David Bourget (Western Ontario)
David Chalmers (ANU, NYU)
Rafael De Clercq
Jack Alan Reynolds
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Philosophical Explorations 15 (2):121 - 132 (2012)
In a recent monograph, Sandy Goldberg argues that epistemology should be renovated so as to accommodate the way in which human beings are dependent on others for what they know. He argues that the way to accomplish this is to consider the cognition of others to be part of the belief-forming process for the purposes of epistemic assessment when radical dependence on others is in evidence. In this paper, I argue that, contrary to what one may expect, a credit theory of knowledge is well positioned to make the sort of anti-individualistic move that Goldberg advocates. Furthermore, unlike Goldberg's extended process reliabilism, an extended credit theory has a theoretically motivated way of restricting the domain of epistemic evaluation to the cognitive. Finally, I argue that, although adopting the extended cognition hypothesis would help Goldberg's position, an extended credit theory would still have the advantage
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References found in this work BETA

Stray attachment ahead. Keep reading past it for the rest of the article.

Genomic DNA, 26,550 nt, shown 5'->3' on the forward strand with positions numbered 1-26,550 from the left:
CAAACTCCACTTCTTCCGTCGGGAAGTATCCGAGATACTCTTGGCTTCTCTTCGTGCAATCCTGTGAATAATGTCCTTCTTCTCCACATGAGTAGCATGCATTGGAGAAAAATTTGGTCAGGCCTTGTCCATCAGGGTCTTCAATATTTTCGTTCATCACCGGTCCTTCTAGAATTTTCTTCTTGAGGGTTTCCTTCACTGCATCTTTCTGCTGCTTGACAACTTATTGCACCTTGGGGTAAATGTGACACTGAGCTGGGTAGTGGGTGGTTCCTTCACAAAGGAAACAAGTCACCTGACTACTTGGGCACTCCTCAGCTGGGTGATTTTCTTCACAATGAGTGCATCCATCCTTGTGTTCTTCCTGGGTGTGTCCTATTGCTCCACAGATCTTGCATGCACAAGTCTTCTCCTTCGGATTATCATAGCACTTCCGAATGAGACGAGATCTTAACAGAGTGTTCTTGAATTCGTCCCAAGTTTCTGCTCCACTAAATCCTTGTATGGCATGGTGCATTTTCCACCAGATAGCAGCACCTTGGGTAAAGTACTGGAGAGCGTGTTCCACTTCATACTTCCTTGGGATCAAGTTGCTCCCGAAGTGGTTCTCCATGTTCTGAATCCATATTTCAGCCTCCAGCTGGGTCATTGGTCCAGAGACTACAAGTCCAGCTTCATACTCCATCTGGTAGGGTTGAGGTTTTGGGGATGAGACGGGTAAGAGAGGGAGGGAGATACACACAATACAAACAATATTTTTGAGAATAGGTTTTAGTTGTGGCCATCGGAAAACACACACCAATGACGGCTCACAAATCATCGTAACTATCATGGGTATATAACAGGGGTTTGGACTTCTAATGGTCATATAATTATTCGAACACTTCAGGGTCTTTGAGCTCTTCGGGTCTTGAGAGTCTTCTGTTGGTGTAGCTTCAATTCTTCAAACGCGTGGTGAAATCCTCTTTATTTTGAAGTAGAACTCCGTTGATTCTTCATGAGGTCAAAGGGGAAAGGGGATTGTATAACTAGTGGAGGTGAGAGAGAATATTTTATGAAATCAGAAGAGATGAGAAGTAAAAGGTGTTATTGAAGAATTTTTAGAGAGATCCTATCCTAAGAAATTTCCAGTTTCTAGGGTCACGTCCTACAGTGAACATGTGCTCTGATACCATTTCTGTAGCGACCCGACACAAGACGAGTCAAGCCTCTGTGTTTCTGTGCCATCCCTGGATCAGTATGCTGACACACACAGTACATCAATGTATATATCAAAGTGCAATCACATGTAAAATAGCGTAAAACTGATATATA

S. Goldberg (2009). The Social Virtues: Two Accounts. [REVIEW] Acta Analytica 24 (4):237-248.
Sanford Goldberg (2010). Relying on Others: An Essay in Epistemology. Oxford University Press.
John Greco (2010). Achieving Knowledge: A Virtue-Theoretic Account of Epistemic Normativity. Cambridge University Press.
John Greco (2003). ``Knowledge as Credit for True Belief&Quot;. In Michael DePaul & Linda Zagzebski (eds.), Intellectual Virtue: Perspectives From Ethics and Epistemology. Oxford: Oxford University Press. 111-134.
John Greco (2007). The Nature of Ability and the Purpose of Knowledge. Philosophical Issues 17 (1):57–69.
Citations of this work BETA
Adam Green (2014). Evaluating Distributed Cognition. Synthese 191 (1):79-95.
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